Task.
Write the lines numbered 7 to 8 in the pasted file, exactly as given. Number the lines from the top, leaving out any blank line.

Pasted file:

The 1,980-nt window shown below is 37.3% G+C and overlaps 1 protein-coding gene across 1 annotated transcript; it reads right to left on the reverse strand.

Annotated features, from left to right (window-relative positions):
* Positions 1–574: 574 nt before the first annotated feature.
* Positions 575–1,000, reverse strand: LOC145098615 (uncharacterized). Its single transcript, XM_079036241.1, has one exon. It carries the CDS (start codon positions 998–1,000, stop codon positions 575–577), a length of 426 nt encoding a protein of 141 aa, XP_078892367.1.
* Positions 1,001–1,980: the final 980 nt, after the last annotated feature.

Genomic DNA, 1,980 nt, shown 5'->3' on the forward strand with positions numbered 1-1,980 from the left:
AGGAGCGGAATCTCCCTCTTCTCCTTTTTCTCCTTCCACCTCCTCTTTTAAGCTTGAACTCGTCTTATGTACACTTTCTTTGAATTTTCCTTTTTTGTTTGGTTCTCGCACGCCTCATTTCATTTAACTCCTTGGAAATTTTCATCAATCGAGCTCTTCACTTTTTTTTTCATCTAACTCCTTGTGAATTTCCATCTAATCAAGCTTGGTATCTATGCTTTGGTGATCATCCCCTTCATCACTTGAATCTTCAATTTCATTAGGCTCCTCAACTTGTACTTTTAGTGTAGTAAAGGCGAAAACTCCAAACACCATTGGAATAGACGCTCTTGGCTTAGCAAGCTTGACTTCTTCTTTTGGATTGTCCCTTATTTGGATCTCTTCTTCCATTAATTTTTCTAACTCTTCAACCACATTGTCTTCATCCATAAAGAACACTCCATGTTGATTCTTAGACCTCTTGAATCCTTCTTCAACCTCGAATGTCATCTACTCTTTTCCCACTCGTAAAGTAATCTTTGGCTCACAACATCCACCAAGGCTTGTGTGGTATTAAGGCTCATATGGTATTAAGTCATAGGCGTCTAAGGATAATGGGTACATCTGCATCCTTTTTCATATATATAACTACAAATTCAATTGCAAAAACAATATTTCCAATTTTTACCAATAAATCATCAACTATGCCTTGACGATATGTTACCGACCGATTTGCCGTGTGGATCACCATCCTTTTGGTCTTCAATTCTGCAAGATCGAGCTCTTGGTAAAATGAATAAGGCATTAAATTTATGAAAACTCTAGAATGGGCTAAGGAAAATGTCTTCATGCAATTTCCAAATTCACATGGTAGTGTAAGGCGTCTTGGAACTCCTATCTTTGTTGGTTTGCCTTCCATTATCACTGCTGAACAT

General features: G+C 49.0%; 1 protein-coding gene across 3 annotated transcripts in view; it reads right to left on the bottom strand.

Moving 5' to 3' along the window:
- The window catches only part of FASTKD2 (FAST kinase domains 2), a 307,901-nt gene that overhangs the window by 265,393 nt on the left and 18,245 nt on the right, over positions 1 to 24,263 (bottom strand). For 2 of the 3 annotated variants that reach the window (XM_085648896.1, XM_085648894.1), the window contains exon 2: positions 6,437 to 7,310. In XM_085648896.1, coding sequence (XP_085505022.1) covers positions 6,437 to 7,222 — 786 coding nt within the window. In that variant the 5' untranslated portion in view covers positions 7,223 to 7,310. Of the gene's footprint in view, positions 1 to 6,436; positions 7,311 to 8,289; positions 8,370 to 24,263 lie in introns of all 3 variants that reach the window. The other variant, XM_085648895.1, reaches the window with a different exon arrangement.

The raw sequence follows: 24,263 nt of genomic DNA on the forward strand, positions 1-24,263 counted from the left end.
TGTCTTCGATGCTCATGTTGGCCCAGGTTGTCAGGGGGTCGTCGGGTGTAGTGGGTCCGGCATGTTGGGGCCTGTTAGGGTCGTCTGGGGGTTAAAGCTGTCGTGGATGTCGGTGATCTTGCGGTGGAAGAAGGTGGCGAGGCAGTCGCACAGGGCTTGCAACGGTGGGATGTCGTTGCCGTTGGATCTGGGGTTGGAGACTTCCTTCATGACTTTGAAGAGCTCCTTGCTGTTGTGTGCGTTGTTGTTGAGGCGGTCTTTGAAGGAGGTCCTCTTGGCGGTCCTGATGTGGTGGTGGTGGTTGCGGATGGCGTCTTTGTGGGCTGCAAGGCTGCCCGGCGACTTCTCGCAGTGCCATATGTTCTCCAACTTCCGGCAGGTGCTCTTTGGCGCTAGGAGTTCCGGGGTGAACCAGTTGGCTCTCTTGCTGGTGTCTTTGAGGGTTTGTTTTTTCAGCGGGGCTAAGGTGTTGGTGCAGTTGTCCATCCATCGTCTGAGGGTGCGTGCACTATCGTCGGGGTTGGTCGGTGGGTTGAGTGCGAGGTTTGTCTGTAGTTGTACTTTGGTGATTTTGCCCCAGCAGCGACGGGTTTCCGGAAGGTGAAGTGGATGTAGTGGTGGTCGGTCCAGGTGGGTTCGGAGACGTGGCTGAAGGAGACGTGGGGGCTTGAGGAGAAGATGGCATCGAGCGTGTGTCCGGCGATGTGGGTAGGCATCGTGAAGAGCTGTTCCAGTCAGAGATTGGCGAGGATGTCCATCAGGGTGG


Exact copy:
AGGAGCGGAATCTCCCTCTTCTCCTTTTTCTCCTTCCACCTCCTCTTTTAAGCTTGAACTCGTCTTATGTACACTTTCTTTGAATTTTCCTTTTTTGTTTGGTTCTCGCACGCCTCATTTCATTTAACTCCTTGGAAATTTTCATCAATCGAGCTCTTCACTTTTTTTTTCATCTAACTCCTTGTGAATTTCCATCTAATCAAGCTTGGTATCTATGCTTTGGTGATCATCCCCTTCATCACTTGAATCTTCAATTTCATTAGGCTCCTCAACTTGTACTTTTAGTGTAGTAAAGGCGAAAACTCCAAACACCATTGGAATAGACGCTCTTGGCTTAGCAAGCTTGACTTCTTCTTTTGGATTGTCCCTTATTTGGATCTCTTCTTCCATTAATTTTTCTAACTCTTCAACCACATTGTCTTCATCCATAAAGAACACTCCATGTTGATTCTTAGACCTCTTGAATCCTTCTTCAACCTCGAATGTCATCTACTCTTTTCCCACTCGTAAAGTAATCTTTGGCTCACAACATCCACCAAGGCTTGTGTGGTATTAAGGCTCATATGGTATTAAGTCATAGGCGTCTAAGGATAATGGGTACATCTGCATCCTTTTTCATATATATAACTACAAATTCAATTGCAAAAACAATATTTCCAATTTTTACCAATAAATCATCAACTATGCCTTGACGATATGTTACCGACCGATTTGCCGTGTGGATCACCATCCTTTTGGTCTTCAATTCTGCAAGATCGAGCTCTTGGTAAAATGAATAAGGCATTAAATTTATGAAAACTCTAGAATGGGCTAAGGAAAATGTCTTCATGCAATTTCCAAATTCACATGGTAGTGTAAGGCGTCTTGGAACTCCTATCTTTGTTGGTTTGCCTTCCATTATCACTGCTGAACAT

General features: G+C 49.0%; 1 protein-coding gene across 3 annotated transcripts in view; it reads right to left on the bottom strand.